Former Rep. Norm Tregenza is worried about perverts. He’s been running ads (big expensive ones, who is funding those?) in the Conway Daily Sun all week, to tell us of his concern about perverts in bathrooms. Why? It’s all he’s got. He certainly can’t run for reelection on his own record, so he’s attacking fellow floterial district candidate and former Rep. Ed Butler for supporting a bill that would have provided some protections for transgendered persons. One of Tregenza’s ads shows a picture of Norm himself (looking rather Hitler youth-ish) telling us what an upstanding guy he is for wanting to keep perverts out of ladies rooms. The ad in Saturday’s paper suggested that the entire ad (squirrelly photo and all) be taped to the back of the ladies room door.  Norm’s picture on the bathroom door? Eeeeuuuww! That’s REALLY perverted.

Women know who the real perverts are. I’ve never spoken to a single woman who is afraid of encountering a transgendered person in a bathroom. The real perverts are the Republicans running for office trying to redefine and normalize rape.  The real perverts are the men who want to regulate women’s reproductive organs and make their most intimate decisions for them. Tregenza is one of those perverts. He’s voted against a women’s right to bodily autonomy and reproductive freedom every time he had the opportunity.

Norman comes across as a “nice young man.” As such, people tend to overlook the fact that he doesn’t appear to have ever had a full time job, never mind a career. He’s a member of the red baiting, racist, anti-Semitic John Birch Society, and was a supporter of racist/homophobe/misogynist candidate Ron Paul. He’s being presented as a sterling character – so please be sure to ask him exactly when he moved out of his district, and why it took him so long to resign his seat after moving.  

As for the three Constitutional Amendment questions, my rule of thumb in these matters is simple: always vote no. The first one is a poorly written mess that will lead to years of expensive court challenges and adversely affect NH’s bond rating. The second attempts to let the legislature run our judicial system. It’s an invitation to all manner of legal challenges. Think about the legislature we’ve had for the last 2 years and vote no. The last question calls for a convention to amend or revise our state constitution. This is an unnecessary action that would cost NH taxpayers millions of dollars.

New Hampshire can’t go forward by moving backward.

Voting records for incumbents:

© 2012 sbruce  

Published as an op-ed in the October 26 edition of the Conway Daily Sun newspaper.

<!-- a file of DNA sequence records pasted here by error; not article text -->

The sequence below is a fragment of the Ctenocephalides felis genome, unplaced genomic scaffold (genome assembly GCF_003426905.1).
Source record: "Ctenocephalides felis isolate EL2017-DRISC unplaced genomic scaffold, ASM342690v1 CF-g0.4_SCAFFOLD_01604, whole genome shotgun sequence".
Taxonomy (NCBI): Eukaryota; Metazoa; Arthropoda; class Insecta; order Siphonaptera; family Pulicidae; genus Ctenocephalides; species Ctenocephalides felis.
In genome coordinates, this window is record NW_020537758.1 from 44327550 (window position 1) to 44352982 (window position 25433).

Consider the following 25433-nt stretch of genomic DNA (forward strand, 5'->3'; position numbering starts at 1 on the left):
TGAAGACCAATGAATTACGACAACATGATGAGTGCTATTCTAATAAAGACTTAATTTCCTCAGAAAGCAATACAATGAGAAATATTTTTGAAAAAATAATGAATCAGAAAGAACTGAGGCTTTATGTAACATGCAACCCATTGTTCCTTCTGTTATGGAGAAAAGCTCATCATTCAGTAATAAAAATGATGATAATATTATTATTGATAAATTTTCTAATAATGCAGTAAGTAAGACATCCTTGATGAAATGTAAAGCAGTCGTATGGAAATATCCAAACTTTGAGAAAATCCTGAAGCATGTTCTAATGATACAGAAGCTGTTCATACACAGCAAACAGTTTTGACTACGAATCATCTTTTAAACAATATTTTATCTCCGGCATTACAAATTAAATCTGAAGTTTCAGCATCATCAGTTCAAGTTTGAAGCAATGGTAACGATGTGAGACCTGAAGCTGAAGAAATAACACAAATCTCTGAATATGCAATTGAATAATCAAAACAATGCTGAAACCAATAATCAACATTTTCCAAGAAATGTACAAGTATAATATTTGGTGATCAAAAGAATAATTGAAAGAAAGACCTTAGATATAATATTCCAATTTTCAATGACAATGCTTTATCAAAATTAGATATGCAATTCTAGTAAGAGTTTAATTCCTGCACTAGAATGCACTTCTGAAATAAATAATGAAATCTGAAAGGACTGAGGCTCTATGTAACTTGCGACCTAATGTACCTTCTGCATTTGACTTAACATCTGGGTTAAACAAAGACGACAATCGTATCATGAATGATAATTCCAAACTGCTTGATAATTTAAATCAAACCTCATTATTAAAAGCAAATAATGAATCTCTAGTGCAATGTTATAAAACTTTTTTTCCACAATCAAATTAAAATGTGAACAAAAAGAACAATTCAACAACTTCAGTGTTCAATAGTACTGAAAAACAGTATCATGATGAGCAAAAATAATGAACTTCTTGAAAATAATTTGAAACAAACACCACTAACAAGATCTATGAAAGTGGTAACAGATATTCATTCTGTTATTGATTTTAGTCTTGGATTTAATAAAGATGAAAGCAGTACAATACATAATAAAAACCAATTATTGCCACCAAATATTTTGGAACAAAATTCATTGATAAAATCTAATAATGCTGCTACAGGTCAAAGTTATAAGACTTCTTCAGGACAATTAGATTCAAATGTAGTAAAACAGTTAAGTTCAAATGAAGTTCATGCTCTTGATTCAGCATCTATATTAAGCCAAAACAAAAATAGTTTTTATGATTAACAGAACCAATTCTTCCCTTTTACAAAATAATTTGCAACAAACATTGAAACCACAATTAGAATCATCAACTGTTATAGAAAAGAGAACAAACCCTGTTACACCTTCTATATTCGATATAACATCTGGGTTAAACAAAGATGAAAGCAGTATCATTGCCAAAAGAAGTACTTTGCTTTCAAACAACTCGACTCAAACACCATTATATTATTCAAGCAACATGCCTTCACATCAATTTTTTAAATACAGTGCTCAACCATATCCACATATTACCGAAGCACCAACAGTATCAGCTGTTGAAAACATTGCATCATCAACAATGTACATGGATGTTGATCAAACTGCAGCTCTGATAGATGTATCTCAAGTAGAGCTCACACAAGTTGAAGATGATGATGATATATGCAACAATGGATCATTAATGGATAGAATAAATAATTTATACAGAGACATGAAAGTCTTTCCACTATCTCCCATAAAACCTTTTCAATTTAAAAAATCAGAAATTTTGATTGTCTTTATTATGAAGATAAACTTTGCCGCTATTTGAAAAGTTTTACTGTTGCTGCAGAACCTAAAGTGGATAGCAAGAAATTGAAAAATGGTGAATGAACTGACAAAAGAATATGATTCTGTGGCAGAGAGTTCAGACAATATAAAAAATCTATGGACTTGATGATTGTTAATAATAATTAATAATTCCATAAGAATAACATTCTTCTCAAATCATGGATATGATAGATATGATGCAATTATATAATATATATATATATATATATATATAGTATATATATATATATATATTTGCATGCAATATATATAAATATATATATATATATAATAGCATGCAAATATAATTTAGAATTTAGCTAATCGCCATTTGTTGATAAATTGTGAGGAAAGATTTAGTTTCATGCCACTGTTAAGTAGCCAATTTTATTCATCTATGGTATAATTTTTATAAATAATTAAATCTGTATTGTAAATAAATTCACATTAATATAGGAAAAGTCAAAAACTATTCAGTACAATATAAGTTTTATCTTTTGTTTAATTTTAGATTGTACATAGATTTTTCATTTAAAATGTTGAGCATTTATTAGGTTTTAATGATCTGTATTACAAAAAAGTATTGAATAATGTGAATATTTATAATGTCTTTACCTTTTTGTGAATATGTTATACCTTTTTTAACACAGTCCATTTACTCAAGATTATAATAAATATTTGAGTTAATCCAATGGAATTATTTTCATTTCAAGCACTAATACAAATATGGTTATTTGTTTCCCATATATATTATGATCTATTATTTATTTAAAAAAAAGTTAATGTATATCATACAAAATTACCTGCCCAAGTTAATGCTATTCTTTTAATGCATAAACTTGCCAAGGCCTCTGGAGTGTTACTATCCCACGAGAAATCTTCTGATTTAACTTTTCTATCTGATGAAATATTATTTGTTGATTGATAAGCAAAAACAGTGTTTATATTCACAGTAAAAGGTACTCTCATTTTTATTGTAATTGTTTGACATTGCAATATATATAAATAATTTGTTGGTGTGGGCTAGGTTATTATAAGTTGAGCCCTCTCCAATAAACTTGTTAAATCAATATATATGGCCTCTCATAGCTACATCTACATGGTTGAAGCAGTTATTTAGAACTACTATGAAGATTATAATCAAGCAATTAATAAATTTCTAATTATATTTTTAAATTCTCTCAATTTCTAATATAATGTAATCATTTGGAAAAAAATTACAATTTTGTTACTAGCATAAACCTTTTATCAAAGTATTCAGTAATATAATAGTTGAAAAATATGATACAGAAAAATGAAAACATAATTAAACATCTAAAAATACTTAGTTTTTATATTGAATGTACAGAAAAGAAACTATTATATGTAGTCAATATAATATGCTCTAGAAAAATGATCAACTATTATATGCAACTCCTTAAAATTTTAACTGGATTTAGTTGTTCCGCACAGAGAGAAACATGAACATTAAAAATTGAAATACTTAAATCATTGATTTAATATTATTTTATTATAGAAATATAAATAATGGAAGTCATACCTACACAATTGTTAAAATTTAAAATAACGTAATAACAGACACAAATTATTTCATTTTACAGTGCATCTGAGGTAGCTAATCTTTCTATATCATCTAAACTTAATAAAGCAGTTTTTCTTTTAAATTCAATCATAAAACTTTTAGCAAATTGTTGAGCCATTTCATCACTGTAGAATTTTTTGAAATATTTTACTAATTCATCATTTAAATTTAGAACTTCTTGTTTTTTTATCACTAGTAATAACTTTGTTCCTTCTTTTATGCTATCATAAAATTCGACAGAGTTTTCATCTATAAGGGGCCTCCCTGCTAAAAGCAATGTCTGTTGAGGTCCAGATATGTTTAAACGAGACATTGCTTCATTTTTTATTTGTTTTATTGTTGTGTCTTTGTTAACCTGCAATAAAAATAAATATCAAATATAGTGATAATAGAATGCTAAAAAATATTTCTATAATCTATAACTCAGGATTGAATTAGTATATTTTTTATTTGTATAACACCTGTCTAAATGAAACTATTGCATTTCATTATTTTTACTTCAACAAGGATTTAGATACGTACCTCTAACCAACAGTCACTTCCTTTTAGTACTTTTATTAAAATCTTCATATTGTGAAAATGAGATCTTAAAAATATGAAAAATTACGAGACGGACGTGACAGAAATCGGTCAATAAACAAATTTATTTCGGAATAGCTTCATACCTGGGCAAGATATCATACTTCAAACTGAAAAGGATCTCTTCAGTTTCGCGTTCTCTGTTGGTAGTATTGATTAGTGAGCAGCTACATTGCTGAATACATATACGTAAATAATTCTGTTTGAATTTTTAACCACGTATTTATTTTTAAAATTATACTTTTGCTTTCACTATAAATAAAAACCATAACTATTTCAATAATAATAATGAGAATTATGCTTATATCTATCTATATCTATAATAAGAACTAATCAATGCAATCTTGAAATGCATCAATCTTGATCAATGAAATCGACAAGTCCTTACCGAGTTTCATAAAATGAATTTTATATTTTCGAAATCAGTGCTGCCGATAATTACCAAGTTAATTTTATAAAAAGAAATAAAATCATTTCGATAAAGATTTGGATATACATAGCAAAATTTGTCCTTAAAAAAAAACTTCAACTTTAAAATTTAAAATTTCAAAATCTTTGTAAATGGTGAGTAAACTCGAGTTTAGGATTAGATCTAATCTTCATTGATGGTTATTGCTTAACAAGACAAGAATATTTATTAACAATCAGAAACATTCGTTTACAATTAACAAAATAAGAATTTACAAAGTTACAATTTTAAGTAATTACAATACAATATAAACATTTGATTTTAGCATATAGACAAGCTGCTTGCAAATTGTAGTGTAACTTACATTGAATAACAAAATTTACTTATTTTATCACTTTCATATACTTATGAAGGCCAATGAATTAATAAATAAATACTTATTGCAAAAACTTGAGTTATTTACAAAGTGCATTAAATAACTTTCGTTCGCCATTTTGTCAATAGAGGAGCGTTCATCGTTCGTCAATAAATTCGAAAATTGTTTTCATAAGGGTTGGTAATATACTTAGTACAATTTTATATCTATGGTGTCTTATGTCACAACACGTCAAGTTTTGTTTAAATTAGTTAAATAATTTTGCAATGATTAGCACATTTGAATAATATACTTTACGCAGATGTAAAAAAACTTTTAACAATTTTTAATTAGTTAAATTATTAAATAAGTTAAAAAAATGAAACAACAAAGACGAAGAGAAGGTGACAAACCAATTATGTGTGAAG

How Republicans Explain Rape:

Friday, October 12, 2012

So Much For Transparency

On February 7, 2011, newly minted Speaker of the New Hampshire House, Bill O’Brien had this to say: “We are committed to bringing transparency to state government and making it easier for people to know what their government is doing.”

That was certainly a lofty and admirable sentiment. Of course only a month later, O’Brien closed the House gallery to the people during a lengthy debate. The Speaker also refused to allow Concord Monitor reporter Ann Marie Timmins into a press conference. The Monitor had published an unflattering cartoon of the Speaker, and Mr. Transparency responded by taking it out on Timmons.

The Speaker’s latest foray into transparency came at the end of September, when we learned that he’d attempted to keep the LSRs filed by incumbents under wraps until after the upcoming election. There’s an early filing period (Sept. 17 – 26) when incumbents can file LSRs (potential bills for the upcoming legislative session) so that Legislative Services can get an early start on writing and researching the bills. With a 400 member House the proposed legislation can stack up, and indeed, they are. There are 255 proposed LSRs on the House General Court website today.

O’Brien denies making an attempt to change the rules. For decades proposed bills were released in writing every week. In recent years, they’ve been posted daily on the House website. The postings are not comprehensive – it’s generally a title or a reference to the subject of a bill that has yet to be fleshed out. There is often enough information, however, to discern what the bill is about. That’s why the Speaker wants these bills kept quiet until after the election – he doesn’t want the legislators filing them to be held accountable by the electorate. It is rumored that this all came about because flagrant homophobe Rep. Al Baldasaro filed a bill to repeal marriage equality. Apparently “making it easier for people to know what their government is doing” hasn’t turned out so well for a Speaker and a House intent on pursuing a far right social agenda.